Pre-measures Against the Coronavirus (and other Infectious Diseases) | Guidable - Your Guide to a Sustainable, Wellbeing-centred Life in Japan

Pre-measures Against the Coronavirus (and other Infectious Diseases)

By Artem Krivosheev Feb 29, 2020

You have probably already heard the news: the coronavirus is rapidly spreading around the world, and Japan is no exception. At this moment, the number of people in Japan diagnosed with the disease is 800, including those who were quarantined on the Diamond Princess cruise ship.

Experts continue to question the Japanese government’s approach to handling the situation with the ship as passengers began unloading and heading back to their homes. Although the coronavirus might not be as deadly as some people may imagine (the chance of dying from it is approx. 2%) it is better to be extra cautious to avoid getting sick. Therefore, we prepared some recommendations on how to keep the disease at bay the best that you can. Those recommendations can help you not only protect yourself from the coronavirus, but avoid other infectious diseases as well.

  1. Wash your hands

According to the Japanese Ministry of Health, Labour and Welfare, the main source of the infection is objects that were touched by those infected. So listen to the old advice given to you by your mom and wash your hands with soap and warm water, especially after you ride a packed Tokyo train. If there is no soap around, you can wash your hands with alcohol-based hand sanitizer.

  1. Follow the “Cough Etiquette”

Have you ever heard that there is a wrong and right way to cough and sneeze? Pretend that you are Dracula and cover your mouth and nose with your elbow when sneezing. That prevents the spread of germs and viruses from your hands to other objects. Be kind to others (including salarymen, they have to work a lot), and keep your germs to yourself.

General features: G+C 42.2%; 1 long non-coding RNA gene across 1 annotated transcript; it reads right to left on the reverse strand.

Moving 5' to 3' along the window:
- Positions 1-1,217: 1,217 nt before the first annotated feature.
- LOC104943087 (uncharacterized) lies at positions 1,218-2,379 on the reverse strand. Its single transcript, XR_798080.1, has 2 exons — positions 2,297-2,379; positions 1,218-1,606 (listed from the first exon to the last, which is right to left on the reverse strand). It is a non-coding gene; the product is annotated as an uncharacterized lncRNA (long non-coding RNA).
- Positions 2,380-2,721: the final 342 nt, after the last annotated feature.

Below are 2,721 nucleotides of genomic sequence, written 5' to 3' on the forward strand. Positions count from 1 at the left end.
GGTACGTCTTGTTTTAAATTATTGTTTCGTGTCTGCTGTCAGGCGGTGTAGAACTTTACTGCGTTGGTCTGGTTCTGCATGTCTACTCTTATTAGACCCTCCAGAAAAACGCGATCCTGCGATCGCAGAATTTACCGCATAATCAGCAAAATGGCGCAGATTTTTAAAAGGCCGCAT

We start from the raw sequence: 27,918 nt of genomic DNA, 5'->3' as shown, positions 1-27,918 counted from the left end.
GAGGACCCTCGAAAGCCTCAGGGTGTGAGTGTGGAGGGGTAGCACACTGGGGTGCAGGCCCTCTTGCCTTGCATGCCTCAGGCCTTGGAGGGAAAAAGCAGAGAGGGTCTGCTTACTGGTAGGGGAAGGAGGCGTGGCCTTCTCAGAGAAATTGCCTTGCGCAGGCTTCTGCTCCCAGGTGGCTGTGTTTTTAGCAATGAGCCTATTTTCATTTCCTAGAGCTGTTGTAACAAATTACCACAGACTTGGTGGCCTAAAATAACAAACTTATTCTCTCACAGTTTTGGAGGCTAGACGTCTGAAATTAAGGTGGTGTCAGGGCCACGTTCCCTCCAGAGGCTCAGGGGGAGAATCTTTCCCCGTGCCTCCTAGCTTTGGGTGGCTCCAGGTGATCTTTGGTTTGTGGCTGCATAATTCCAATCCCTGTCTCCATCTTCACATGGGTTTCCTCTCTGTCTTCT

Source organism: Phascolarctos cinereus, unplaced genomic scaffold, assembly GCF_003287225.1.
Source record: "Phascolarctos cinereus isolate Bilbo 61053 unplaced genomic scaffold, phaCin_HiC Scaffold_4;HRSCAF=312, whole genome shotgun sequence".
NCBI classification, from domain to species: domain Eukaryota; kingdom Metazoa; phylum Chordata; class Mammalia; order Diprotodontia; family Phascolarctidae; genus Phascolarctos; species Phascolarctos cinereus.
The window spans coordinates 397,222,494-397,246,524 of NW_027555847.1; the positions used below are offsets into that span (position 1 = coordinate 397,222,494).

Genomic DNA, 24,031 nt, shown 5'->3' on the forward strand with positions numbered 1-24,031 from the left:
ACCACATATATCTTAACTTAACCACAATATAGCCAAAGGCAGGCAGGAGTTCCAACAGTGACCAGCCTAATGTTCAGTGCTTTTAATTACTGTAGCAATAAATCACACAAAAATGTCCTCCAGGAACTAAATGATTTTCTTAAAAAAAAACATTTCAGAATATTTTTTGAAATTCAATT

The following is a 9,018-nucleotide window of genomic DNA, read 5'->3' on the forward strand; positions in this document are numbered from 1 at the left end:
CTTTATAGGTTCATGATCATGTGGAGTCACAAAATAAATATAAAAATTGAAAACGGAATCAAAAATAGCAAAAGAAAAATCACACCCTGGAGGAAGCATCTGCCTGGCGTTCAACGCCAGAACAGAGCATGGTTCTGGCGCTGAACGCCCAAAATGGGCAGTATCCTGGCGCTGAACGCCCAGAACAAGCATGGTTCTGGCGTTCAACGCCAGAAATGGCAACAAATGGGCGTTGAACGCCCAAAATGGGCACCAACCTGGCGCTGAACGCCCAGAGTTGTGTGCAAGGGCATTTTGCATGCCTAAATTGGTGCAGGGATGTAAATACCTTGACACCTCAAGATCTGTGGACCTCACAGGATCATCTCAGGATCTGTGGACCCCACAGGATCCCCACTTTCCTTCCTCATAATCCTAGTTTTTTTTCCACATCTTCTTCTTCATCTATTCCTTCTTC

1. Stay away from people (at least 1 meter away)

If you are a hikikomori (social recluse) this is not an issue for you, but if you are socially active or find yourself out and about during the day, try to keep a distance of at least one meter between yourself and other people (which is unfortunately almost impossible during rush hour in Tokyo). Be particularly aware of people who cough or sneeze. Many events are being canceled as a precaution for the coronavirus.

  1. Try not to touch your eyes, nose and mouth

There may be  a chance that your hands are contaminated with the virus, and by touching your face you are allowing it to spread further into your body. As mentioned above, wash your hands to stay safe. Wearing masks may only have so much impact in preventing the disease, but people have noticed that it has kept them from touching their faces as much.

  1. Seek help if you have any symptoms of a cold

It is better to stay home if you don’t feel well. If you have symptoms of a cold such as a fever and/or cough, you should seek help at your local hospital. The authorities usually have all the latest information on the virus so they are able to help. However, since coronavirus test kits are limited, you may not be allowed to take a test for the virus.

  1. Avoid traveling to China

The Great Wall, Shanghai’s skyscrapers, dumplings, there are many things to try and see in China, but now is not the best time to travel there. The Chinese government is implementing measures to contain the virus and you can help them by postponing your visit to China.

  1. Wear a mask

If you think that you may be infected you must wear a mask to not spread the virus. You can still wear a mask to save yourself from getting infected but unfortunately, it is effective only to a little extent. However, as mentioned above, it keeps you from continuously touching your face, and therefore possibly heightening your risk of infection. It may be difficult to get your hands on some, as masks have been selling out all over the country, and people are lining up outside of drugstores in the morning to be the first in line to purchase them.

  1. Stay informed

Although the Japanese Ministry of Health, Labour and Welfare was criticized for the lack of information on the virus available in foreign languages, recently it has been trying to improve its communications with the foreign audiences. The Ministry has an official English language website and machine translation is also available for their Japanese website, not only for English language speakers, but for Korean and Chinese speakers as well.

It is troubling times now but by following the steps above you can reduce a chance of getting sick. Stay safe!


Artem // Russia